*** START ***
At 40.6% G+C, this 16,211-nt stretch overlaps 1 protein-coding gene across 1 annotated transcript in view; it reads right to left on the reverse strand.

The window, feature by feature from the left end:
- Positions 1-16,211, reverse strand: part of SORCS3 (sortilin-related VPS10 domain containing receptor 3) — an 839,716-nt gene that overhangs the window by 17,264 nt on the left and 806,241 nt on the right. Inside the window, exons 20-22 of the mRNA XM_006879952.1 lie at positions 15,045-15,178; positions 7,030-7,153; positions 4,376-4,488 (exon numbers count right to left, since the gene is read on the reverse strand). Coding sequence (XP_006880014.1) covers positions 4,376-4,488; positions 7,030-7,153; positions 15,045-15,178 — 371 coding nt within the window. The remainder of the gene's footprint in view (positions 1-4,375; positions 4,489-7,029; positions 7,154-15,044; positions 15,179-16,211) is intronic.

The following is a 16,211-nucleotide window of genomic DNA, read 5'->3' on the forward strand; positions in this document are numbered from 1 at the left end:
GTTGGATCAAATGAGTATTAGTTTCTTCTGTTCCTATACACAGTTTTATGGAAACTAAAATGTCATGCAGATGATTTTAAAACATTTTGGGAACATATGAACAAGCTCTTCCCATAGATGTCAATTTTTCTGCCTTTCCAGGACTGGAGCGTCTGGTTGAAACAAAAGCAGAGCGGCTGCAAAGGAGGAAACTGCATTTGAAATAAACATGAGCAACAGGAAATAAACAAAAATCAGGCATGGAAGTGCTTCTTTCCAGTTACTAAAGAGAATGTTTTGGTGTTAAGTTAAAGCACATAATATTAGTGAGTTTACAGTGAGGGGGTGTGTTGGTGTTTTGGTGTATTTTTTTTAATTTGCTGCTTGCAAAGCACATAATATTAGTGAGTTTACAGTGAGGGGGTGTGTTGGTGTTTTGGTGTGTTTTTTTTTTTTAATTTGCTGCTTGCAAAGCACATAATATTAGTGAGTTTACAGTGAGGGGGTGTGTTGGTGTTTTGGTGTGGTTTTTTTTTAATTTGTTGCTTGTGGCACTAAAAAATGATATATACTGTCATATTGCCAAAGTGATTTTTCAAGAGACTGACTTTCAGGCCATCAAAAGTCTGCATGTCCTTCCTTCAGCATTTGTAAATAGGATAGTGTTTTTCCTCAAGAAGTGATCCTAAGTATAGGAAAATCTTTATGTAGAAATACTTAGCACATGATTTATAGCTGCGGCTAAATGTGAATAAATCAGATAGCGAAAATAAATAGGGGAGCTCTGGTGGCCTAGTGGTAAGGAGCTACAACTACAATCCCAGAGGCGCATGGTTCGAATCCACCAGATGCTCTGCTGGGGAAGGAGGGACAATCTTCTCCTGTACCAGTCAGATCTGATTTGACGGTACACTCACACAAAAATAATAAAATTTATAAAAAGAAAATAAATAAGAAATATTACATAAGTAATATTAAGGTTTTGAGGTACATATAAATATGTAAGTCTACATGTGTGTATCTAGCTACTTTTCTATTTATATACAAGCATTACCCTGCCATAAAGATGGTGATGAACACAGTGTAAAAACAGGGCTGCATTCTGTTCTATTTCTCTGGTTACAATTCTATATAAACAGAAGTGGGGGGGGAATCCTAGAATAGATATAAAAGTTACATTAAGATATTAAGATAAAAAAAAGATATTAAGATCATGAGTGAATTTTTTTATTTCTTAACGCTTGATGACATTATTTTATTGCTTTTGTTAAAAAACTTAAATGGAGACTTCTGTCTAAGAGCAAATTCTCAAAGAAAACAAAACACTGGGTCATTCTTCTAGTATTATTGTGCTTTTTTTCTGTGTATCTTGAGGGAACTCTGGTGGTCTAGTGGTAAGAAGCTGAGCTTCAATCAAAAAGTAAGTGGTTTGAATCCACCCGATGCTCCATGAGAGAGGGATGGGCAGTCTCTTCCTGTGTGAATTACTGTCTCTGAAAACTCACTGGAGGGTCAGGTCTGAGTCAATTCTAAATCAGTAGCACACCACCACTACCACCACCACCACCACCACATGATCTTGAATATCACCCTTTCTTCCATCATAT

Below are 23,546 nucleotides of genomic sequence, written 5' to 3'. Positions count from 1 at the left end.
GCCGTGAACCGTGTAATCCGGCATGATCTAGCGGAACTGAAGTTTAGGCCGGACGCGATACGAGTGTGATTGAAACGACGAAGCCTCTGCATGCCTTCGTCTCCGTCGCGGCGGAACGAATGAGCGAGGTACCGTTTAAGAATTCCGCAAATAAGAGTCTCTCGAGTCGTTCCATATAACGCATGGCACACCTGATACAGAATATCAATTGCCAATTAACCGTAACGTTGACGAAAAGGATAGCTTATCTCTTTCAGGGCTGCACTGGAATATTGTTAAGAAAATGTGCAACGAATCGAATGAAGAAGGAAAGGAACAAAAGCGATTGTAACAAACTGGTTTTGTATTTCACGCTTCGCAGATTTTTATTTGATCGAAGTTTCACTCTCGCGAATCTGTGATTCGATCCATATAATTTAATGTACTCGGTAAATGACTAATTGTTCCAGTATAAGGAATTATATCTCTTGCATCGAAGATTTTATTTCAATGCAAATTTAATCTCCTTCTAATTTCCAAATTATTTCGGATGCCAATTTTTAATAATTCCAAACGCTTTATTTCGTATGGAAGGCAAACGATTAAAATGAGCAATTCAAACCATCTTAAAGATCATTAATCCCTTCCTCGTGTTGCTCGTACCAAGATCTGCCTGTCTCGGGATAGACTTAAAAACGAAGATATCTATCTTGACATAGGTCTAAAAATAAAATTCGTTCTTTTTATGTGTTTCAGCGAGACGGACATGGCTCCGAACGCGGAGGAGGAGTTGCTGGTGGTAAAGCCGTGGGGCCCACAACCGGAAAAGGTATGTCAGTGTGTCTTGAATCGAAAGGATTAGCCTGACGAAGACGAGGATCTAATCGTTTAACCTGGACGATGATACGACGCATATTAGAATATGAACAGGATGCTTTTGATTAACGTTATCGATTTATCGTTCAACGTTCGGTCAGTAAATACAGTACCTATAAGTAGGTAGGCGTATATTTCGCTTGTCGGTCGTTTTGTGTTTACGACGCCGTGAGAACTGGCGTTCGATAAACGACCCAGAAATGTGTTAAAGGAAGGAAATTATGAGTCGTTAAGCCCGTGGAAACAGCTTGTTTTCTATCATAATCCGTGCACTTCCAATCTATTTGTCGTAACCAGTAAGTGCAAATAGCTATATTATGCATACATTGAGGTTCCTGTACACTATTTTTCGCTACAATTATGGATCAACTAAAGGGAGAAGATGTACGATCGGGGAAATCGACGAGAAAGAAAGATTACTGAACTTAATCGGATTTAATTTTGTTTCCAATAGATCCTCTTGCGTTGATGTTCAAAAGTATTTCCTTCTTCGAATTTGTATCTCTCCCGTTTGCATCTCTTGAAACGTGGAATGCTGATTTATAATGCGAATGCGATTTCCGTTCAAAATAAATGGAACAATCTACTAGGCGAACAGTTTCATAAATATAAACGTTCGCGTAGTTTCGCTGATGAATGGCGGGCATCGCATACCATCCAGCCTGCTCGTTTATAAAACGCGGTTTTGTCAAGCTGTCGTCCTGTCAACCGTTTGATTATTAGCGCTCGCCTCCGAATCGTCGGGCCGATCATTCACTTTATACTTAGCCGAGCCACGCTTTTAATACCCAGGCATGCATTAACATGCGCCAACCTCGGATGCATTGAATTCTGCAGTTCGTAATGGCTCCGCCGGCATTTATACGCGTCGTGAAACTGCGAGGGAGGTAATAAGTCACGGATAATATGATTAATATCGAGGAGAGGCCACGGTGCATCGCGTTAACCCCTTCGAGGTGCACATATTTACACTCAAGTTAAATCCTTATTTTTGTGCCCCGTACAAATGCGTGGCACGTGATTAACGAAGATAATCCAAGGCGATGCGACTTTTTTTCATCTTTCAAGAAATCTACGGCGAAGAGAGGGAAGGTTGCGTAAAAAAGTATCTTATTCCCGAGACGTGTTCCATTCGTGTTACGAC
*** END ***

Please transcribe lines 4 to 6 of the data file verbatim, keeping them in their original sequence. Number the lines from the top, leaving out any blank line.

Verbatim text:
The following is a 16,211-nucleotide window of genomic DNA, read 5'->3' on the forward strand; positions in this document are numbered from 1 at the left end:
GTTGGATCAAATGAGTATTAGTTTCTTCTGTTCCTATACACAGTTTTATGGAAACTAAAATGTCATGCAGATGATTTTAAAACATTTTGGGAACATATGAACAAGCTCTTCCCATAGATGTCAATTTTTCTGCCTTTCCAGGACTGGAGCGTCTGGTTGAAACAAAAGCAGAGCGGCTGCAAAGGAGGAAACTGCATTTGAAATAAACATGAGCAACAGGAAATAAACAAAAATCAGGCATGGAAGTGCTTCTTTCCAGTTACTAAAGAGAATGTTTTGGTGTTAAGTTAAAGCACATAATATTAGTGAGTTTACAGTGAGGGGGTGTGTTGGTGTTTTGGTGTATTTTTTTTAATTTGCTGCTTGCAAAGCACATAATATTAGTGAGTTTACAGTGAGGGGGTGTGTTGGTGTTTTGGTGTGTTTTTTTTTTTTAATTTGCTGCTTGCAAAGCACATAATATTAGTGAGTTTACAGTGAGGGGGTGTGTTGGTGTTTTGGTGTGGTTTTTTTTTAATTTGTTGCTTGTGGCACTAAAAAATGATATATACTGTCATATTGCCAAAGTGATTTTTCAAGAGACTGACTTTCAGGCCATCAAAAGTCTGCATGTCCTTCCTTCAGCATTTGTAAATAGGATAGTGTTTTTCCTCAAGAAGTGATCCTAAGTATAGGAAAATCTTTATGTAGAAATACTTAGCACATGATTTATAGCTGCGGCTAAATGTGAATAAATCAGATAGCGAAAATAAATAGGGGAGCTCTGGTGGCCTAGTGGTAAGGAGCTACAACTACAATCCCAGAGGCGCATGGTTCGAATCCACCAGATGCTCTGCTGGGGAAGGAGGGACAATCTTCTCCTGTACCAGTCAGATCTGATTTGACGGTACACTCACACAAAAATAATAAAATTTATAAAAAGAAAATAAATAAGAAATATTACATAAGTAATATTAAGGTTTTGAGGTACATATAAATATGTAAGTCTACATGTGTGTATCTAGCTACTTTTCTATTTATATACAAGCATTACCCTGCCATAAAGATGGTGATGAACACAGTGTAAAAACAGGGCTGCATTCTGTTCTATTTCTCTGGTTACAATTCTATATAAACAGAAGTGGGGGGGGAATCCTAGAATAGATATAAAAGTTACATTAAGATATTAAGATAAAAAAAAGATATTAAGATCATGAGTGAATTTTTTTATTTCTTAACGCTTGATGACATTATTTTATTGCTTTTGTTAAAAAACTTAAATGGAGACTTCTGTCTAAGAGCAAATTCTCAAAGAAAACAAAACACTGGGTCATTCTTCTAGTATTATTGTGCTTTTTTTCTGTGTATCTTGAGGGAACTCTGGTGGTCTAGTGGTAAGAAGCTGAGCTTCAATCAAAAAGTAAGTGGTTTGAATCCACCCGATGCTCCATGAGAGAGGGATGGGCAGTCTCTTCCTGTGTGAATTACTGTCTCTGAAAACTCACTGGAGGGTCAGGTCTGAGTCAATTCTAAATCAGTAGCACACCACCACTACCACCACCACCACCACCACATGATCTTGAATATCACCCTTTCTTCCATCATAT

Below are 23,546 nucleotides of genomic sequence, written 5' to 3'. Positions count from 1 at the left end.